Virginia Kruta | Associate Editor
In the days leading up to Easter Sunday, both the New York Times and the Associated Press appeared to have a difficult time with Christian imagery.
The New York Times reported that Father Jean-Marc Fournier, who went into the still-burning Notre Dame Cathedral to rescue any relics he could, identified one of the objects Fournier saved as “a statue of Jesus.”
Upon reading the piece, the New York Posts Sohrab Ahmari theorized that reporter Elian Peltier had likely heard the phrase “body of Christ” and, not realizing that it was a reference to the Eucharist, assumed it was a literal body or statue.
Im almost 100% that what The Times reporter is referring to here is not a *statue* of Jesus, but the Blessed Sacrament.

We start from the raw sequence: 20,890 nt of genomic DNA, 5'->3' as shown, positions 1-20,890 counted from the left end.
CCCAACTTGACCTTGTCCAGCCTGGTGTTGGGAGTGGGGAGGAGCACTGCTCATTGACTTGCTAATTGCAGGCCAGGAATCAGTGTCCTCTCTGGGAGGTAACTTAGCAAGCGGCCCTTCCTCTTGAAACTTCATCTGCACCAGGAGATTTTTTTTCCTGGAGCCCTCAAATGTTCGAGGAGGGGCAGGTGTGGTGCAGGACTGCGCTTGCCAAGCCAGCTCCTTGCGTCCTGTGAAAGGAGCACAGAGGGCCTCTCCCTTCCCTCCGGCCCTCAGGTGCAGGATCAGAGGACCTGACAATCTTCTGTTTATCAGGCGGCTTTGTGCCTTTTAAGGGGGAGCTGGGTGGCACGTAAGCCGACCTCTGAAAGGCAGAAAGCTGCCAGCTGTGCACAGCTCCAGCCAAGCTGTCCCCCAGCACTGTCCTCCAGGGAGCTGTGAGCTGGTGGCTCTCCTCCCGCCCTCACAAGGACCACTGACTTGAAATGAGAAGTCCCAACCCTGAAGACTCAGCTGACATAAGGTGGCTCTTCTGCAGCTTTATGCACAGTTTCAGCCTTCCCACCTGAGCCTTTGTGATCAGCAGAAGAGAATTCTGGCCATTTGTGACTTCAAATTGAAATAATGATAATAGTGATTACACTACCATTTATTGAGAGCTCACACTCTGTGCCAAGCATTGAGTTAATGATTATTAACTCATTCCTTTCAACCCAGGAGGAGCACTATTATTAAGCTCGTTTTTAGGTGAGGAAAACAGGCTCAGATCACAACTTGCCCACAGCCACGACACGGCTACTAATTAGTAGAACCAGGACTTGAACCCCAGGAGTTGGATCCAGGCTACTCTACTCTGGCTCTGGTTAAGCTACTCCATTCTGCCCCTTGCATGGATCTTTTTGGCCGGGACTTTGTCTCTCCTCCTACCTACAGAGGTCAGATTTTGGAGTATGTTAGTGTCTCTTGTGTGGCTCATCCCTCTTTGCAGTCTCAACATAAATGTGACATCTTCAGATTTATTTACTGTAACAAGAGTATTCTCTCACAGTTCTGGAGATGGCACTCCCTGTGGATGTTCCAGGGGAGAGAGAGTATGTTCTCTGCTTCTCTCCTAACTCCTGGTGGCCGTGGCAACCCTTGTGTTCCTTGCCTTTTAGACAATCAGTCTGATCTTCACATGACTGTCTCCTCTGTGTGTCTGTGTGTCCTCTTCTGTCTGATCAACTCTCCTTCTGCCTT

— Sohrab Ahmari (@SohrabAhmari) April 18, 2019
The Washington Free Beacons Alex Griswold captured the correction the NYT later added, making it clear that Peltier had, in fact, mistaken the “body of Christ” for a statue.
There is a 10,000% chance someone said he rescued “the body of Christ” and the New York Times thought it was a little statue.
— Alex Griswold (@HashtagGriswold) April 18, 2019
This was not the first time the NYT struggled with such terminology either. In a still-uncorrected article published April 4, 2005, reporter Ian Fisher noted that Pope John Paul II was laid in repose with his “crows ear.” What Fisher meant, of course, was his staff, which is called a “crosier.”
Screen Shot/The New York Times
The Associated Press had a rough day on Friday as well, taking criticism for an article titled, “Tourist Mecca Notre Dame Also Revered As Place Of Worship.” (RELATED: These Photos Show The Damage Done To Notre Dame Cathedral)
— Patricia Heaton (@PatriciaHeaton) April 19, 2019